Court after a jury trial found in favor of the plaintiff. Sylvia Fegerstrom, of

Baldwin County, AL was 85 years of age when a brain tumor was discovered.

The tumor was removed but her recovery did not go as expected and she died.

Her case was brought by the Personal Representative of her estate and her death

as argued by the plaintiffs was due to sepsis brought on by an infected pressure

ulcer due to the hospital not meeting the standard of care. During the intervening

time between her surgery and death she experienced high blood pressure,

lethargy, difficulty speaking, malnourishment, a blood clot, swelling in her

lower extremities, nausea, UTI resistant to antibiotics and toxic metabolic

encephalopathy. It was asserted that she was not turned enough at the hospital

thus getting the pressure sore which ulcerated. She was sent to a nursing home

where the ulcer improved and then to another hospital where the sore only got

worse. She was sent to a second nursing home where the sore then became

infected then back to hospital number two. She was again transferred to nursing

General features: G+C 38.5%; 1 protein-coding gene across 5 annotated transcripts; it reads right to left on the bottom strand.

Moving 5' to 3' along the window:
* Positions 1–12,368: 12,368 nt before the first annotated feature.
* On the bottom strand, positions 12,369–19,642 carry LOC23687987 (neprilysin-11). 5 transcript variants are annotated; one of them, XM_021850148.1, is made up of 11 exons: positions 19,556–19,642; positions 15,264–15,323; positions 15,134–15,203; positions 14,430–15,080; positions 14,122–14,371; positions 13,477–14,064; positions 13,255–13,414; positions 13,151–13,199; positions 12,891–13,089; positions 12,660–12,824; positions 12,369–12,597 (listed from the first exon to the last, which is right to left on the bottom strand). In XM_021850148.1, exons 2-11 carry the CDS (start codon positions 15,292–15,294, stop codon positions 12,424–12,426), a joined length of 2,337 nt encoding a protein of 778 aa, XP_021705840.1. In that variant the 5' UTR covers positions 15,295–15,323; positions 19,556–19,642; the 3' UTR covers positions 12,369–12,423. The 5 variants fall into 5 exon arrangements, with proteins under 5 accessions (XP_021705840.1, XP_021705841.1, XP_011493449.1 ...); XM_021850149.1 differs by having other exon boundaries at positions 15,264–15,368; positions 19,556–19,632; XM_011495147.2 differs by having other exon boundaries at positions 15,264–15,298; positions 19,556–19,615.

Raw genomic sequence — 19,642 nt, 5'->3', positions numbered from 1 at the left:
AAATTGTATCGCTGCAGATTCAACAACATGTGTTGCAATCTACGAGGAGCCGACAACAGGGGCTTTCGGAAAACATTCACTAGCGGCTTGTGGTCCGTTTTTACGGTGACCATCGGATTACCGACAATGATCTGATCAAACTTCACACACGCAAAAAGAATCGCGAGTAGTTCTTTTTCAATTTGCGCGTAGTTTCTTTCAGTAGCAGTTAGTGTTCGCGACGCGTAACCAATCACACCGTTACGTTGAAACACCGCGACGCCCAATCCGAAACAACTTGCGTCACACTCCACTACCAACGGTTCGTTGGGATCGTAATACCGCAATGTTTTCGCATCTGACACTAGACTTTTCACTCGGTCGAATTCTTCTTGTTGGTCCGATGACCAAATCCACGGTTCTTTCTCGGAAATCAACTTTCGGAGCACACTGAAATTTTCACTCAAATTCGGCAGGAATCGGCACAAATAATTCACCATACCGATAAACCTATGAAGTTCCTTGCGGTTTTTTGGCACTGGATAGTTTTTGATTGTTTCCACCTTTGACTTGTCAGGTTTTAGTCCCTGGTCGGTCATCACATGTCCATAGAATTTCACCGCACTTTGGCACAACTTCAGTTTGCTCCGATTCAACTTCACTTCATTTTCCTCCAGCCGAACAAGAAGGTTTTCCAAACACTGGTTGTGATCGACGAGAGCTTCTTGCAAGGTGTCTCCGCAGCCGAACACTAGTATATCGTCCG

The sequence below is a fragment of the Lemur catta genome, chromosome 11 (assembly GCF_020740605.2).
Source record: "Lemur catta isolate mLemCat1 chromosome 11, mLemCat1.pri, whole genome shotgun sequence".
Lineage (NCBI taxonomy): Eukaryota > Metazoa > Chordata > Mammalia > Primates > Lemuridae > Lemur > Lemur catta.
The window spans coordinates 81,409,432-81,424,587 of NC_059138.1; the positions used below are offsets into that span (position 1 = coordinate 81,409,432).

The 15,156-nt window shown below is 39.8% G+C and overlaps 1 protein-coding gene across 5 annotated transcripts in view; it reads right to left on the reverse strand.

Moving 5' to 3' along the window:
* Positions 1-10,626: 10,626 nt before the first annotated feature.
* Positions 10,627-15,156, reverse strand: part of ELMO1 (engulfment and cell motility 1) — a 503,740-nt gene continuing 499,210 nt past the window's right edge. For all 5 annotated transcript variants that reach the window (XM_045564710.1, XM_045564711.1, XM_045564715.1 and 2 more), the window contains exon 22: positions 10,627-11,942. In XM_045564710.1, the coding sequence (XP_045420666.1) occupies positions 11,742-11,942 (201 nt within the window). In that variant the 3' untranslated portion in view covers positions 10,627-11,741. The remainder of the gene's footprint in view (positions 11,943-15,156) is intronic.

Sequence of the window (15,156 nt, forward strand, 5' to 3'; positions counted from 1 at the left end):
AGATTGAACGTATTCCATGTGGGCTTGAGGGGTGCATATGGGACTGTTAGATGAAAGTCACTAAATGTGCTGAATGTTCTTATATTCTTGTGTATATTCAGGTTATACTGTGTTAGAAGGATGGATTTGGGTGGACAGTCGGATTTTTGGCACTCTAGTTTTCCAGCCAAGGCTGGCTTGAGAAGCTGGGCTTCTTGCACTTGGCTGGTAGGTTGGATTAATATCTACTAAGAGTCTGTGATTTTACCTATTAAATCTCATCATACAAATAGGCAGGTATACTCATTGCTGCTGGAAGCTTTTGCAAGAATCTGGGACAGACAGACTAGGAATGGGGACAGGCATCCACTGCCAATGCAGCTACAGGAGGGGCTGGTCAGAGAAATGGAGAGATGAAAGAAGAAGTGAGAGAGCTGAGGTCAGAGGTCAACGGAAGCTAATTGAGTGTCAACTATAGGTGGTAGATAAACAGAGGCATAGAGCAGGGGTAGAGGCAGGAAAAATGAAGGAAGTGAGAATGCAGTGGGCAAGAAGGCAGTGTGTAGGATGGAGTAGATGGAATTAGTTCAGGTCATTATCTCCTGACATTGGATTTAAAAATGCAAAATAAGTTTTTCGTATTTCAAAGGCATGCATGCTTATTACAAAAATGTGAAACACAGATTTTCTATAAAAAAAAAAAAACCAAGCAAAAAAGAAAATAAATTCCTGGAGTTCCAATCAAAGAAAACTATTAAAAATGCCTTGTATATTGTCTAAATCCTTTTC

home number two where she eventually died three and one half months after

her surgery.

The plaintiff’s expert witness testified that the infected ulcer led to infected

bone which caused the sepsis resulting in her death. The defendants asserted

that the plaintiff’s expert did not meet the necessary proof in quoting Section

6-5-549, Ala. Code 1975, provides, in part: "In any action for injury or

damages or wrongful death, whether in contract or in tort, against a health

care provider based on a breach of the standard of care, the minimum standard of

proof required to test the sufficiency of the evidence to support any issue of fact shall

be proof by substantial evidence.” The opinion stated "[S]ubstantial evidence is evidence of such weight and quality

that fair-minded persons in the exercise of impartial judgment can reasonably

infer the existence of the fact sought to be proved." West v. Founders Life